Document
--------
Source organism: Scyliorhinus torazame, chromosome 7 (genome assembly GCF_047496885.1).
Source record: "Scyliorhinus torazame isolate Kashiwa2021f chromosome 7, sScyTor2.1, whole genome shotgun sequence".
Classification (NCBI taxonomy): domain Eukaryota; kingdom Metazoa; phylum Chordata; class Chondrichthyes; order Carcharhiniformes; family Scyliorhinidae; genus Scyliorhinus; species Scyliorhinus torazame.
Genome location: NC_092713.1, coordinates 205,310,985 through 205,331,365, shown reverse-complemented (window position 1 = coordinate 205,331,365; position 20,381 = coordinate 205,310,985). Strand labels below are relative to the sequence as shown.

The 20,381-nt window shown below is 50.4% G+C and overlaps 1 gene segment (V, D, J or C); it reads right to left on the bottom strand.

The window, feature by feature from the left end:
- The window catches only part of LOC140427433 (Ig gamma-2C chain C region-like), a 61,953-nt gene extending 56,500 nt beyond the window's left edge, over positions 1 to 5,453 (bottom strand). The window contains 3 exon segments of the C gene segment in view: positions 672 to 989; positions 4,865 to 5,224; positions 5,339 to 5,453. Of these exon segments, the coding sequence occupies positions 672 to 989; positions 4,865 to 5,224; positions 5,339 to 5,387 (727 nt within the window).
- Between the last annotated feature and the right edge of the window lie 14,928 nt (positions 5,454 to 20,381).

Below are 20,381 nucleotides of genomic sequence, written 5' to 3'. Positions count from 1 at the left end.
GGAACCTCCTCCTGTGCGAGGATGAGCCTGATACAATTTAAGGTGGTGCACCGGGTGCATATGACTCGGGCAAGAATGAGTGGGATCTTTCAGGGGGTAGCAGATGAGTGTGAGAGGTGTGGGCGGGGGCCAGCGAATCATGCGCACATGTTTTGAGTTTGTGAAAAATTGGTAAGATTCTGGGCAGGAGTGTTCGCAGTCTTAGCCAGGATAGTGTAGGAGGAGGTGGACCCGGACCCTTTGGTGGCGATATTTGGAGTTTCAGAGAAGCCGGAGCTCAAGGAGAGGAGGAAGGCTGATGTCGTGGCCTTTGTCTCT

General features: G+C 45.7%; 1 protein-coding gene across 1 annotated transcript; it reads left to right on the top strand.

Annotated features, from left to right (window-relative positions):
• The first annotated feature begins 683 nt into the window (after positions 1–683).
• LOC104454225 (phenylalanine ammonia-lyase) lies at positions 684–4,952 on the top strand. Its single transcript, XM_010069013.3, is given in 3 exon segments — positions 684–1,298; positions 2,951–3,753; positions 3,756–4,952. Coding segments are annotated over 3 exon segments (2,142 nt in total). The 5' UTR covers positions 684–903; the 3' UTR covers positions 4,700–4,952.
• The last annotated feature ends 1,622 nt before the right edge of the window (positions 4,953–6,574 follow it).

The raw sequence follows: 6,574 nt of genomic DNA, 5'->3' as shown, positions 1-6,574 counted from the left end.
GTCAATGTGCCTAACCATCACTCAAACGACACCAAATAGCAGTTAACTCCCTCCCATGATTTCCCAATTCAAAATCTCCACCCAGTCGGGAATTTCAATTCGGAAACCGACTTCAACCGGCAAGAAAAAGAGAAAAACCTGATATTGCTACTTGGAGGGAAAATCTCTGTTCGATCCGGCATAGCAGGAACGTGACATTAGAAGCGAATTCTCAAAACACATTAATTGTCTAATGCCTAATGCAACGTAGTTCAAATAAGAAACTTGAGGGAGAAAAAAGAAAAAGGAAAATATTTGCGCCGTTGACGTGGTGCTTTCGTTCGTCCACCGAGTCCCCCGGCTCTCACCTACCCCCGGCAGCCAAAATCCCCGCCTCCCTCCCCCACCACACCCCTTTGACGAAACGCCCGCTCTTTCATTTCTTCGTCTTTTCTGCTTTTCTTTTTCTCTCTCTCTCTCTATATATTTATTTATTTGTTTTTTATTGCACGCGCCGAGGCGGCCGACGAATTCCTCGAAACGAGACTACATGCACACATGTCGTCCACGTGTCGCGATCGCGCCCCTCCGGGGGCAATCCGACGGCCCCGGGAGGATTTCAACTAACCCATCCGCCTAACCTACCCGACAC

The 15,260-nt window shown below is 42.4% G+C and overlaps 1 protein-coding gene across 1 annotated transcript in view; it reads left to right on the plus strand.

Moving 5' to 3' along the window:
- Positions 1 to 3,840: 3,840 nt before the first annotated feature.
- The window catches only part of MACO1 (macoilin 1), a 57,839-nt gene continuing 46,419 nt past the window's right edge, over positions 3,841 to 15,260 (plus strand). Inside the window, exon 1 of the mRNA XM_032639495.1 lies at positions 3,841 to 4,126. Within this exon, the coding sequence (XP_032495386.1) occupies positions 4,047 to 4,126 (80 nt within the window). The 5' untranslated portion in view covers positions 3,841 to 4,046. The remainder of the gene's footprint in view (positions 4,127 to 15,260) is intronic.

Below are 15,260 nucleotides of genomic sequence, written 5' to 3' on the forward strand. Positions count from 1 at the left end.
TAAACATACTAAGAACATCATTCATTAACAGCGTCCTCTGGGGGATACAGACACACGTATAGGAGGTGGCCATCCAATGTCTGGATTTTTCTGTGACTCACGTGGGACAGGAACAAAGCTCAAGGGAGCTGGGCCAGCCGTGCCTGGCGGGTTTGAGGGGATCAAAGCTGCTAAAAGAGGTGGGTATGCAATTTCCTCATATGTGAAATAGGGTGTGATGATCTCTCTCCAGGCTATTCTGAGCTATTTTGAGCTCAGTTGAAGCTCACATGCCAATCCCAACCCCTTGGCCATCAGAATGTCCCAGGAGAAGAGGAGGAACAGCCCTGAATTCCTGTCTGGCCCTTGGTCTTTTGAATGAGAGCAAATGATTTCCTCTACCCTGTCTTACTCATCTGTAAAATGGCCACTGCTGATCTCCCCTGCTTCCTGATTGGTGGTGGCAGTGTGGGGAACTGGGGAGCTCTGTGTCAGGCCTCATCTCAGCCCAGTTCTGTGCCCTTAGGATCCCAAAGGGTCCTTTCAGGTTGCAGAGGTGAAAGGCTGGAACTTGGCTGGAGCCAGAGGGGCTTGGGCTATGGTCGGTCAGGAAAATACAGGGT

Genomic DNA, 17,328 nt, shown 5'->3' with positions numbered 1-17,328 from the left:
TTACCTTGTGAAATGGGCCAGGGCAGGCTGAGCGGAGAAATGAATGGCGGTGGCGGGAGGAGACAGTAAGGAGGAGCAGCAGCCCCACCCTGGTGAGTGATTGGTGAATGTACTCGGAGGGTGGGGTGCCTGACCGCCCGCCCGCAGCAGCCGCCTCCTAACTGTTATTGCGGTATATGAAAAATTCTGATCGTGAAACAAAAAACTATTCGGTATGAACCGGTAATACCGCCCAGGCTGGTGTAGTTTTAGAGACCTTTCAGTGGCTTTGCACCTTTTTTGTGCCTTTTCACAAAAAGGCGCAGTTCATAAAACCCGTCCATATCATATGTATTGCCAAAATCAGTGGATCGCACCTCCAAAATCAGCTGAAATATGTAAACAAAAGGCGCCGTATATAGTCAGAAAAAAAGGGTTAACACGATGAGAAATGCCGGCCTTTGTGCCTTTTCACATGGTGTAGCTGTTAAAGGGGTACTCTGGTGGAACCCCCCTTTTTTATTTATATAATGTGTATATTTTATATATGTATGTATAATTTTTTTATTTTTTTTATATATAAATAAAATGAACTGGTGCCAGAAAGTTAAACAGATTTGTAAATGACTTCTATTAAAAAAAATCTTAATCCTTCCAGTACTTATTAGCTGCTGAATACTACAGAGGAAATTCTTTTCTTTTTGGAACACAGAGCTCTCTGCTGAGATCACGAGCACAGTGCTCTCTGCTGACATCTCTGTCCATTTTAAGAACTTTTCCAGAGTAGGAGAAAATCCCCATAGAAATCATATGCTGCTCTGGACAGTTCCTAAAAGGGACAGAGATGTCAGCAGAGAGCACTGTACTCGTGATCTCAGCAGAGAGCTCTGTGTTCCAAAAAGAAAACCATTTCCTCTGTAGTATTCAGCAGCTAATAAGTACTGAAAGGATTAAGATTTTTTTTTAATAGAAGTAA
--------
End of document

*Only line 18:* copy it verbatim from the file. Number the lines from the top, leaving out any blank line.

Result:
The 15,260-nt window shown below is 42.4% G+C and overlaps 1 protein-coding gene across 1 annotated transcript in view; it reads left to right on the plus strand.